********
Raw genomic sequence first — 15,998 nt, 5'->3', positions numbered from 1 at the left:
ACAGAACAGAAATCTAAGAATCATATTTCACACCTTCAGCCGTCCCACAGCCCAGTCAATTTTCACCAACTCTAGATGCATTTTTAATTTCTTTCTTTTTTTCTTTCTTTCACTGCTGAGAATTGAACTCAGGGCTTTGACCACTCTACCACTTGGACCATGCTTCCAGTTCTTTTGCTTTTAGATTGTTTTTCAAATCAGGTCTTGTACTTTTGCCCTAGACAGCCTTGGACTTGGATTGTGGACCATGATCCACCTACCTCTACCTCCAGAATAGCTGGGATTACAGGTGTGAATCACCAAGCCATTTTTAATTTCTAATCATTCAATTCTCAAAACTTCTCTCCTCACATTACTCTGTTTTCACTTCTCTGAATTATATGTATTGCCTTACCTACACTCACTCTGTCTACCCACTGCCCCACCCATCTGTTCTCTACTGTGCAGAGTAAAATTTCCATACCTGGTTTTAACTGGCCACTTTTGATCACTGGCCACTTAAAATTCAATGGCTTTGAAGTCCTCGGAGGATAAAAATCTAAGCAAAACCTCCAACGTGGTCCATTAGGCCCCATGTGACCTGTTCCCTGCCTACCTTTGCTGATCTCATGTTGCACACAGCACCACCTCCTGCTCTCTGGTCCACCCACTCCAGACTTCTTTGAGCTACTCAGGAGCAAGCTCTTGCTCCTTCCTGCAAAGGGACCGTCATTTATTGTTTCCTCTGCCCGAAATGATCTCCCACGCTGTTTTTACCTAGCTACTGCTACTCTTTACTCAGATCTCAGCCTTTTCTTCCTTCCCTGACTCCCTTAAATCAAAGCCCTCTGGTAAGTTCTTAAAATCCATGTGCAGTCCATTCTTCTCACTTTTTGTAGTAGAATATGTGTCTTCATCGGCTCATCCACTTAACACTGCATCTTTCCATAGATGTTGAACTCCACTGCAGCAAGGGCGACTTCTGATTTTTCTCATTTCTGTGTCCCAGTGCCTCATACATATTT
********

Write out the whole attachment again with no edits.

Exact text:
Raw genomic sequence first — 15,998 nt, 5'->3', positions numbered from 1 at the left:
ACAGAACAGAAATCTAAGAATCATATTTCACACCTTCAGCCGTCCCACAGCCCAGTCAATTTTCACCAACTCTAGATGCATTTTTAATTTCTTTCTTTTTTTCTTTCTTTCACTGCTGAGAATTGAACTCAGGGCTTTGACCACTCTACCACTTGGACCATGCTTCCAGTTCTTTTGCTTTTAGATTGTTTTTCAAATCAGGTCTTGTACTTTTGCCCTAGACAGCCTTGGACTTGGATTGTGGACCATGATCCACCTACCTCTACCTCCAGAATAGCTGGGATTACAGGTGTGAATCACCAAGCCATTTTTAATTTCTAATCATTCAATTCTCAAAACTTCTCTCCTCACATTACTCTGTTTTCACTTCTCTGAATTATATGTATTGCCTTACCTACACTCACTCTGTCTACCCACTGCCCCACCCATCTGTTCTCTACTGTGCAGAGTAAAATTTCCATACCTGGTTTTAACTGGCCACTTTTGATCACTGGCCACTTAAAATTCAATGGCTTTGAAGTCCTCGGAGGATAAAAATCTAAGCAAAACCTCCAACGTGGTCCATTAGGCCCCATGTGACCTGTTCCCTGCCTACCTTTGCTGATCTCATGTTGCACACAGCACCACCTCCTGCTCTCTGGTCCACCCACTCCAGACTTCTTTGAGCTACTCAGGAGCAAGCTCTTGCTCCTTCCTGCAAAGGGACCGTCATTTATTGTTTCCTCTGCCCGAAATGATCTCCCACGCTGTTTTTACCTAGCTACTGCTACTCTTTACTCAGATCTCAGCCTTTTCTTCCTTCCCTGACTCCCTTAAATCAAAGCCCTCTGGTAAGTTCTTAAAATCCATGTGCAGTCCATTCTTCTCACTTTTTGTAGTAGAATATGTGTCTTCATCGGCTCATCCACTTAACACTGCATCTTTCCATAGATGTTGAACTCCACTGCAGCAAGGGCGACTTCTGATTTTTCTCATTTCTGTGTCCCAGTGCCTCATACATATTT